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Mediate v. United States

United States District Court, S.D. Indiana, Indianapolis Division

March 16, 2018

LOGAN MEDIATE, Petitioner,
v.
UNITED STATES OF AMERICA, Respondent.

          ORDER

          TANYA WALTON PR, JUDGE.

         Entry Discussing Motion for Relief Pursuant to 28 U.S.C. § 2255 and Denying Certificate of Appealability

For the reasons explained in this entry, Petitioner Logan Mediate's (“Mediate”) motion for relief pursuant to 28 U.S.C. § 2255 must be denied and the action dismissed with prejudice. In addition, the Court finds that a certificate of appealability should not issue.

         I. The § 2255 Motion

         A motion pursuant to 28 U.S.C. § 2255 is the presumptive means by which a federal prisoner can challenge his conviction or sentence. See Davis v. United States, 417 U.S. 333, 343 (1974). A court may grant relief from a federal conviction or sentence pursuant to § 2255 “upon the ground that the sentence was imposed in violation of the Constitution or laws of the United States, or that the court was without jurisdiction to impose such sentence, or that the sentence was in excess of the maximum authorized by law, or is otherwise subject to collateral attack.” 28 U.S.C. § 2255(a). The scope of relief available under § 2255 is narrow, limited to “an error of law that is jurisdictional, constitutional, or constitutes a fundamental defect which inherently results in a complete miscarriage of justice.” Borre v. United States, 940 F.2d 215, 217 (7th Cir. 1991).

         II. Factual Background

         Mediate's case began with the government's investigation and prosecution of his mother, Jennifer Gaddy (“Gaddy”), for distributing methamphetamine. According to the complaint initiating her prosecution and the factual basis for her guilty plea, Gaddy sold methamphetamine in three controlled buys. Gaddy dkts. 1, 31.[1] In one of the controlled buys, Gaddy sold methamphetamine on January 15, 2014, inside a residence located at 2519 South McClure Street in Indianapolis. Gaddy dkt. 31. The January 15 controlled buy was carried out by a “confidential human source, ” known as “CHS, ” who was working with the Federal Bureau of Investigations and a local gang crimes task force. Gaddy dkts. 1, 31. Gaddy was arrested on February 26, 2014, and charged with three counts of distributing methamphetamine. Crim. dkt. 1 at ¶ 7; Gaddy dkt. 12.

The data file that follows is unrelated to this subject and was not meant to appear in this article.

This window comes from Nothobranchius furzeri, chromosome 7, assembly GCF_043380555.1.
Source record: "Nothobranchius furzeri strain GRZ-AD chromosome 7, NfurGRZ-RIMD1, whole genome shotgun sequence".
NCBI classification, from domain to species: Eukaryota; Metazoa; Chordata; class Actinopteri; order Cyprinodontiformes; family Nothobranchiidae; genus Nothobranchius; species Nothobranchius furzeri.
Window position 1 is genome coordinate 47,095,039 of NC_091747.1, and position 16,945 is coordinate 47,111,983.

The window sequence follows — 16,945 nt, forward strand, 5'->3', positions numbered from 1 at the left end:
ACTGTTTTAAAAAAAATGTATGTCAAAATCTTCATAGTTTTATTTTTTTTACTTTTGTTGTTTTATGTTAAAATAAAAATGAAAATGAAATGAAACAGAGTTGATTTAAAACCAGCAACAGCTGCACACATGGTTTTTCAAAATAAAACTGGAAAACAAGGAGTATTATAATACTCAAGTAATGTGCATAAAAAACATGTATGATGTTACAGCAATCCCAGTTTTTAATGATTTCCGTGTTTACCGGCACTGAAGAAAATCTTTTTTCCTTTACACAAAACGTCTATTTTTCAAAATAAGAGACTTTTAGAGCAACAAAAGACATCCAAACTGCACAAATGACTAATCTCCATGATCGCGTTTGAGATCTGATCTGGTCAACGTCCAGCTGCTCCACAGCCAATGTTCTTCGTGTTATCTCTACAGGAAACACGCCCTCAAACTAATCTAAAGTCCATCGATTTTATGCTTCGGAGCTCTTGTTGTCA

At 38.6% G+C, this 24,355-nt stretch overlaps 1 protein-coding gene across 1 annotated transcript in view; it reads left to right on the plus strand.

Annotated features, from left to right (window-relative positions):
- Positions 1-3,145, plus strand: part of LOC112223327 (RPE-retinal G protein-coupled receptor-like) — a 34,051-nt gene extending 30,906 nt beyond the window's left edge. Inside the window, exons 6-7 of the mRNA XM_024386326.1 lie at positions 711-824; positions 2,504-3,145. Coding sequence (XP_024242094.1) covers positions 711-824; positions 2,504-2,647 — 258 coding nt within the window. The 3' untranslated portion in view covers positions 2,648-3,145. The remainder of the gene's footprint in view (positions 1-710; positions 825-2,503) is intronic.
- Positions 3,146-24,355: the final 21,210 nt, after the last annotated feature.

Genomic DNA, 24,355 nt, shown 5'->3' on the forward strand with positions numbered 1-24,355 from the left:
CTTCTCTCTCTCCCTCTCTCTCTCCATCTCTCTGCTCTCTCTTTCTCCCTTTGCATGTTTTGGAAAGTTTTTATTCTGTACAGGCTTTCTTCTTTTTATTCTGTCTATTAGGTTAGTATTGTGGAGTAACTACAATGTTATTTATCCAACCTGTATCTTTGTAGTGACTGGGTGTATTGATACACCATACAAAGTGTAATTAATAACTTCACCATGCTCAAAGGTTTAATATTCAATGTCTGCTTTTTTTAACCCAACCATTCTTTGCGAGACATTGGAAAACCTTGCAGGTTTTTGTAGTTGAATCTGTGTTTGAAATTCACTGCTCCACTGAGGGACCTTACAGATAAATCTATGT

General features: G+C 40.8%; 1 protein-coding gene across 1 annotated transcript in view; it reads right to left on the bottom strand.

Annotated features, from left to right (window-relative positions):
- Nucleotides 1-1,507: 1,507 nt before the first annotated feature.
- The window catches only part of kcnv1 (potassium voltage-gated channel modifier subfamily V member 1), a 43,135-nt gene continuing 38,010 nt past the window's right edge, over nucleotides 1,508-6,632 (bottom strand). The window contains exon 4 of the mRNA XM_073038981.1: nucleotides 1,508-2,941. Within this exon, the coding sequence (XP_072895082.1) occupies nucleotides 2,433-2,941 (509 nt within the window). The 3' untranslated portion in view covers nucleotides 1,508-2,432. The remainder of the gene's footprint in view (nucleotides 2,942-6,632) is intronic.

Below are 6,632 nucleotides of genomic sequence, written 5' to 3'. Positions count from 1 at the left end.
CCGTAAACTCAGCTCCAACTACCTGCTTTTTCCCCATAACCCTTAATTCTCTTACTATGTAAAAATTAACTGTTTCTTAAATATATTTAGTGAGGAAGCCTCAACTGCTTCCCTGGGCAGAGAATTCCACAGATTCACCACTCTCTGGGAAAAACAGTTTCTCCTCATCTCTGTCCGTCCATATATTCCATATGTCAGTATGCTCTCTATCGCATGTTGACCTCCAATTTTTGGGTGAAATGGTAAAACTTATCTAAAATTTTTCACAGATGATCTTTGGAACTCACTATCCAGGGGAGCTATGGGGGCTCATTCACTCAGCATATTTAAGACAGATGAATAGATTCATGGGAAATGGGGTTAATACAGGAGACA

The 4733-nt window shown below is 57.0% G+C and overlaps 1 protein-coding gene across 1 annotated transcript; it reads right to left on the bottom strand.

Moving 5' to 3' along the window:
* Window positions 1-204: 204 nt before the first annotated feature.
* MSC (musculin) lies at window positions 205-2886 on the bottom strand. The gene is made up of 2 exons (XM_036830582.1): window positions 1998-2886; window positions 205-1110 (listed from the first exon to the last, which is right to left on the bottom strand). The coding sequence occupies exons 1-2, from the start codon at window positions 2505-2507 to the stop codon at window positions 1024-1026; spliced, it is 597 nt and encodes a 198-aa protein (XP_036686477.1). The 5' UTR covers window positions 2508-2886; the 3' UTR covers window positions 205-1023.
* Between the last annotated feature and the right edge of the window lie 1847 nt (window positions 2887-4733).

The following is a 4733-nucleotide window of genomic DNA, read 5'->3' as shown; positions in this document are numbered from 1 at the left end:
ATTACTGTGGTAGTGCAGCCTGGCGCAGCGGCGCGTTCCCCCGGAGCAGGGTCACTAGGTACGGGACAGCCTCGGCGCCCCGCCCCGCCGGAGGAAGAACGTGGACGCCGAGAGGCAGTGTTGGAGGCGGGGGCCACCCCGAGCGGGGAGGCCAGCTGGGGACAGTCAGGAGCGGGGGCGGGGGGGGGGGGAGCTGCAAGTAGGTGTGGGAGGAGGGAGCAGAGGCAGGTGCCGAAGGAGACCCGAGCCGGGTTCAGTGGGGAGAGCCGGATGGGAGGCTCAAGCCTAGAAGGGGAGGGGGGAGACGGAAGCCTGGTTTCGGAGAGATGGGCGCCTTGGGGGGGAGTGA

According to the complaint filed in his criminal case, Mediate confronted CHS twice on March 17, 2014. Crim. dkt. 1. CHS visited a friend that evening at a residence on Lyons Avenue in Indianapolis. Id. at ¶ 8. CHS's children also were present. See Id. at ¶ 10. When CHS exited the residence, he found that Mediate and two other men had pulled up in a red pickup truck, positioning the truck in a manner that prevented CHS from driving away. Id. at ¶ 8. Mediate repeatedly accused CHS of “setting up” Gaddy's arrest through controlled buys. Id. at ¶ 9. Eventually, CHS gathered his children and fled to his own residence in Indianapolis's Mars Hill neighborhood. See Id. at ¶ 10.

         The complaint further states that Mediate and the other two men followed CHS. See Id. Outside CHS's residence, Mediate threatened to kill CHS unless he moved away from the Mars Hill neighborhood. Id. at ¶ 11. Mediate also discouraged CHS from testifying against Gaddy. Id. During this incident, Mediate allegedly pointed a sawed-off shotgun at CHS and fired a round into the air. Id. at ¶ 12.

         Later on March 17, CHS reported these confrontations to FBI and task force agents, describing Mediate's actions, the pickup truck, and the sawed-off shotgun. Id. at ¶ 8-13. On March 24, officers saw a red pickup truck matching CHS's description parked outside 2519 South McClure Street—the location of one of Gaddy's controlled buys. Id. at ¶ 14. A resident of the McClure Street home stated that Mediate regularly spent the night there and that, approximately a week earlier, Mediate had borrowed his red pickup truck for the night. Id. at ¶ 15. The resident stated that Mediate owned a sawed-off shotgun and led the officers to the bedroom where Mediate stayed. Id. In the closet, the officers saw a shotgun matching the description provided by CHS. Id. at ¶ 16.

         Mediate was subsequently arrested and indicted on five charges. Crim. dkt. 16. On April 2, 2015, Mediate pled guilty to tampering with a witness in violation of 18 U.S.C. § 1512(a)(2) and possessing a short-barreled shotgun in furtherance of a crime of violence in violation of 18 U.S.C. § 924(c)(1)(B)(i). Crim. dkt. 64. During the plea hearing, Mediate admitted that he knew CHS was an informant who would testify against his mother, that he confronted CHS on March 17, 2014, that he had a shotgun present during the confrontation, and that he told CHS he would kill him unless he moved away from Mars Hill. Id. at 22:2-23:7. The Court accepted Mediate's guilty plea and, consistent with an agreement between Mediate and the United States, imposed a sentence of 156 months' imprisonment. Id. at 24:18-25:1, 33:8-14; crim. dkt. 38 at ¶ 2. Mediate now challenges his conviction on four grounds and asks the Court to remand his criminal case for a jury trial.

         III. Discussion